The journalist continued to delve even deeper into conspiracy theories about Flight 370, reading tweets from viewers suggesting that the plane had disappeared because of the Bermuda triangle or a black hole. Some viewers even compared the developing news of the lost aircraft to the television show Lost. Surprisingly, Lemon took these guesses seriously, and even asked former U.S. Department of Transportation inspector general Mary Schiavo whether she believed any of those theories. Lemon said:
What if it was something that we don't really understand? A lot of people have been asking about that, about black holes, and on and on.
Lemon interviewed Human rights lawyer and senior editor of The Islamic Monthly Arsalan Iftikhar shortly after the Charlie Hebdo attacks to gain an expert perspective on the situation. Despite the attorney vehemently condemning the attack, Lemon took the time to ask whether Iftikhar supports Muslim extremism. Iftikhar was so incredibly offended by the question that he penned an essay about his experience, calling the journalist "blatantly tone deaf." Lemon said:
In August, 16 percent of French citizens support ISIS. Would you describe those who support ISIS as Islamic extremists? Do you support ISIS?
Handling Sensitive Issues Insensitively
Last year, Lemon interviewed journalist and music publicist Joan Tarshis about her allegations against Bill Cosby. Tarshis was one of countless women to accuse the comedian of sexual assault. During her interview with Lemon, he not only asked why she didn't approach law enforcement sooner, but also suggested that she should've bitten Cosby as a way to potentially stop the attack from continuing:
You know, there are ways not to perform oral sex if you didn’t want to do it ... Meaning the using of the teeth.
Misidentifying His Own Gun Purchase
Lemon made a mistake while continuing to cover demonstrations in Ferguson. During an interview with conservative radio host Ben Ferguson, Lemon tried and failed to highlight the fact that acquiring dangerous weaponry in the United States is surprisingly easy by claiming that he acquired an automatic weapon. It soon became apparent that he did not know what sets a semiautomatic weapon apart from a fully automatic one. Ferguson said that, "to imply that anyone can walk out and buy an automatic weapon is just not true," as fully automatic weaponry is nearly impossible to legally obtain. Lemon responded:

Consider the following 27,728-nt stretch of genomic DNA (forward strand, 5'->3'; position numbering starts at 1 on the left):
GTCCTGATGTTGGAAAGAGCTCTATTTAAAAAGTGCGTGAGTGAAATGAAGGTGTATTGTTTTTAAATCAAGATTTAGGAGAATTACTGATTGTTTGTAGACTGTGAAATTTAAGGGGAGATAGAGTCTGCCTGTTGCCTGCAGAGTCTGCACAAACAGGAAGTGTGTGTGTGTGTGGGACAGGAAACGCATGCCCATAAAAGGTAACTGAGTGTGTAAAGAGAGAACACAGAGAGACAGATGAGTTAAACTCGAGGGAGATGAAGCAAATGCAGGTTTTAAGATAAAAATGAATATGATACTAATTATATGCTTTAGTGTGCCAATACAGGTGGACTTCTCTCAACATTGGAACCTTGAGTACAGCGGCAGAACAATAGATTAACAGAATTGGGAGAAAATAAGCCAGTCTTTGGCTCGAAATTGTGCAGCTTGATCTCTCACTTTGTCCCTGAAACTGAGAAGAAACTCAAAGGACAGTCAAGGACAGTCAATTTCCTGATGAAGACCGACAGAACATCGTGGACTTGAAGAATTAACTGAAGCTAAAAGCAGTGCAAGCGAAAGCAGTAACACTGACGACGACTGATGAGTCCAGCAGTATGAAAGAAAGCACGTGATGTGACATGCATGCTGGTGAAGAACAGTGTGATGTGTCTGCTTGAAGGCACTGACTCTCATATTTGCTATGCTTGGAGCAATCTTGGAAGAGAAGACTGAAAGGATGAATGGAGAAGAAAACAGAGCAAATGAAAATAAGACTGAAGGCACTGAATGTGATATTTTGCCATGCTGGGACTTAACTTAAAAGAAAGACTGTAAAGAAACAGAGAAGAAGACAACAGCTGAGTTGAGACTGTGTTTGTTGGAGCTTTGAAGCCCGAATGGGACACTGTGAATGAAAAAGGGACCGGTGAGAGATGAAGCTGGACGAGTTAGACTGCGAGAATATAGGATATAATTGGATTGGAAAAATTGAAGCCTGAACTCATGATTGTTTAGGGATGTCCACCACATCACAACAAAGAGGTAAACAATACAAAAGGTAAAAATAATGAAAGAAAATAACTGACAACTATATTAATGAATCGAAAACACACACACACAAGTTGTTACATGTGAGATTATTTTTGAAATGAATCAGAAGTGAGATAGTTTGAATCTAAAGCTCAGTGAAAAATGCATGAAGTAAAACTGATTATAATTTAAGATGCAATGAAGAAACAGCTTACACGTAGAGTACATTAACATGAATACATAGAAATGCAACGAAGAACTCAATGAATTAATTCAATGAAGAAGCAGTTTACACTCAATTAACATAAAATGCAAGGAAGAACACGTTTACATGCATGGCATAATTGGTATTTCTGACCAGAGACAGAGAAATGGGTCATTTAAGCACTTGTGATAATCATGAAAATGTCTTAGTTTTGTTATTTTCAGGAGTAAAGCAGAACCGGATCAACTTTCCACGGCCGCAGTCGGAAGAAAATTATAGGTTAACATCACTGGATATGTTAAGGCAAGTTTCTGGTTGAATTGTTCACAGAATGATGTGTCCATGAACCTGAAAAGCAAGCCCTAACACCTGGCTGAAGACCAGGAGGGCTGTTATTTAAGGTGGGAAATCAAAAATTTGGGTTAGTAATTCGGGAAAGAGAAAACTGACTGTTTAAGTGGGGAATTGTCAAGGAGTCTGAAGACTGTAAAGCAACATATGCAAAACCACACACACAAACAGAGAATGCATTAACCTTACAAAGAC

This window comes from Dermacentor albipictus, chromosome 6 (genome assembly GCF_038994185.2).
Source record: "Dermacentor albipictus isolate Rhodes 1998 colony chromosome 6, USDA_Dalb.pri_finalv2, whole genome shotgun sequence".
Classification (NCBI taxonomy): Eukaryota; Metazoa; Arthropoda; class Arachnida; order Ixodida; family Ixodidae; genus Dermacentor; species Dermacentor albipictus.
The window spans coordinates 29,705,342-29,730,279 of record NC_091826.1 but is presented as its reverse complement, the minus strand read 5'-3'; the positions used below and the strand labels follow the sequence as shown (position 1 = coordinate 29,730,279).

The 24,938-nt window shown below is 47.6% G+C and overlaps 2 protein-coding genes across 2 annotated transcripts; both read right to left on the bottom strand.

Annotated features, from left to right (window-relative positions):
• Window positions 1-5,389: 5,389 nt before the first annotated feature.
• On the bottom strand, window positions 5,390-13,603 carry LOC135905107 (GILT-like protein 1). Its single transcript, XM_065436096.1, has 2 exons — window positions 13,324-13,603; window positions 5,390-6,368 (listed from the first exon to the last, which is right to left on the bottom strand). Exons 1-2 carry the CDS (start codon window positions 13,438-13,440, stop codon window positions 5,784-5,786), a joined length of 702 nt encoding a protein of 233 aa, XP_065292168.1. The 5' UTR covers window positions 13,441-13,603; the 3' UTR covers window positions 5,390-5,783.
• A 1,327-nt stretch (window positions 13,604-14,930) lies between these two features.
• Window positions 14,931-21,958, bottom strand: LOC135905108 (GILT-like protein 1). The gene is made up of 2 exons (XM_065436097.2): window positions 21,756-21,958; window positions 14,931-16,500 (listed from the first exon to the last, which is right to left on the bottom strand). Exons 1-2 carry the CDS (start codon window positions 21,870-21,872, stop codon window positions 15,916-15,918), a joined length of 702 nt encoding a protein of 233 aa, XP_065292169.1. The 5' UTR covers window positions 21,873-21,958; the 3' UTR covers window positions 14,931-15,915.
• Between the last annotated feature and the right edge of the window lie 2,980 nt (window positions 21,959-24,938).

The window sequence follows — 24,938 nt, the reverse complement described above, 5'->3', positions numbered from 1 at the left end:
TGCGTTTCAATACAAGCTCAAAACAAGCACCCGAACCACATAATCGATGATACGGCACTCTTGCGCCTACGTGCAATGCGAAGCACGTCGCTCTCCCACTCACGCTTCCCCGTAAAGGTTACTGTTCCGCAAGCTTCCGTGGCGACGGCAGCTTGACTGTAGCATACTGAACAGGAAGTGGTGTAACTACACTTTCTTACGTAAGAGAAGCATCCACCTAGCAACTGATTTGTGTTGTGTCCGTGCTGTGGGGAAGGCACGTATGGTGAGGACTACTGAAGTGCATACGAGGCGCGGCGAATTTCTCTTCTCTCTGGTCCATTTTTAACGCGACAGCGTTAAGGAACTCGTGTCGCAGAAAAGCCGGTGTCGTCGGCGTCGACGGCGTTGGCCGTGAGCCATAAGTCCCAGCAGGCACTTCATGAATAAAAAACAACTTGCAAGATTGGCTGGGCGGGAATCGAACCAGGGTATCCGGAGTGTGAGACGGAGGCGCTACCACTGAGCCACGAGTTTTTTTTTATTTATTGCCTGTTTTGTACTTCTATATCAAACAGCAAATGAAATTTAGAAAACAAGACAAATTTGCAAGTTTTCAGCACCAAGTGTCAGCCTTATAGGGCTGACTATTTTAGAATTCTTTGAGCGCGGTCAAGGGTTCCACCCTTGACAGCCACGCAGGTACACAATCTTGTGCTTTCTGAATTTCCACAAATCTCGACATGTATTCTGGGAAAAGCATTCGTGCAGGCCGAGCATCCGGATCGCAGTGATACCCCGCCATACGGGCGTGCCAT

For me, an automatic weapon is anything that you can shoot off a number of rounds very quickly. I was able to buy an AR-15 in 20 minutes.
Making Unhelpful Suggestions
Shockingly, Bill O'Reilly and Lemon have something they both can agree upon. Following the deadly shooting of Trayvon Martin, O'Reilly said that "the reason that there is so much violence and chaos in the black precincts is the disintegration of the black family." Lemon not only sided with the Fox News pundit, but also unveiled his own list of offensive ways to help the African-American community. The five-point list perpetuates stereotypes about the black community, including the usage of the n-word and sagging pants. Lemon said:
Respect where you live. Start small by not dropping trash; littering in your own communities. I've lived in several predominantly white neighborhoods in my life. I've rarely if ever witnessed people littering I live in Harlem now. It's an historically black neighborhood. Every single day I see adults and children dropping their trash on the ground when a garbage can is just feet away.